Schools nationwide struggle to fill open positions, hire substitute teachers


The coronavirus pandemic has placed a strain on most industries and has impacted millions of people across the country. As students returned to the classroom for the start of the 2021-2022 school year, school districts across the country have faced many challenges. 

A nationwide labor shortage has left some schools looking to fill many open positions, but has also left some schools struggling to find replacement staff. The National Educators Association reports there is also a nationwide substitute teacher shortage. 

SPECIAL EDUCATION TEACHER SHORTAGE IMPACTING 48 STATES

“This is a serious problem with potential effects for future generations,” NEA President Becky Pringle said in a statement. 

In California, both large and small school districts are dealing with the issue of finding staff to fill in when teachers call out. 

“It’s a fact, we are embracing a sub shortage for multiple factors. Individuals do not want to sub or there’s opportunities in the county we’re in right now,” Clovis Unified School District Associate Superintendent Barry Jagger said. 

Jagger said he’s even had to fill in inside of the classroom.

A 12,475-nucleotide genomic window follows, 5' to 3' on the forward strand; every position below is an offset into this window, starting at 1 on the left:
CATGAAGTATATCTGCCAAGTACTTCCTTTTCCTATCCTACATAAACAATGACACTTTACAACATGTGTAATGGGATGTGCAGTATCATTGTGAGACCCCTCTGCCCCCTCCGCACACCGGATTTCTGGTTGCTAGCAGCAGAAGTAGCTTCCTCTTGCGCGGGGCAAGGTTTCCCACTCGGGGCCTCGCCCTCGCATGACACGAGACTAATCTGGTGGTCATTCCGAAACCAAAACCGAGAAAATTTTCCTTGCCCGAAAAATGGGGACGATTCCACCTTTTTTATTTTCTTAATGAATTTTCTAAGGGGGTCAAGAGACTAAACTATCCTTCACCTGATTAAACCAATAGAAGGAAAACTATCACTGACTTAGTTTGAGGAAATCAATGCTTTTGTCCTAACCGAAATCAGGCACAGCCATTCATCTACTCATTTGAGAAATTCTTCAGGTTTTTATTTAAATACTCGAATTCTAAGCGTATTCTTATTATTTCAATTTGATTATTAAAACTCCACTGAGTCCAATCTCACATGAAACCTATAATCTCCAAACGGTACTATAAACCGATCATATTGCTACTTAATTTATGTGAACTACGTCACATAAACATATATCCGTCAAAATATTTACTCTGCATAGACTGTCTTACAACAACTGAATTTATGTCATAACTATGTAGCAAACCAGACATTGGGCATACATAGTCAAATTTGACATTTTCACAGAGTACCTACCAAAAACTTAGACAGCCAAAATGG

Rural school districts have especially been hit hard, Nevada Joint Union School District Brett McFadden said. 

SPECIAL EDUCATION TEACHER SHORTAGE IMPACTING 48 STATES

“Suddenly when you have one case, you can have 30 to 100 individuals that need to quarantine at a time,” McFadden said. 

Finding replacements for staff is challenging and something both administrators are struggling to do. 

“We are working daily to reach out to our retirees, reach out to our classified employees who meet the sub requirements and process them quickly,” Jagger said. 

Both districts have increased pay for the substitute teachers. 

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McFadden said he doesn’t expect the shortage of staff to return to normal anytime soon. “We have to deal with these employment and employee shortages for the next couple years. I don’t think it’s a passing fad,” he said.

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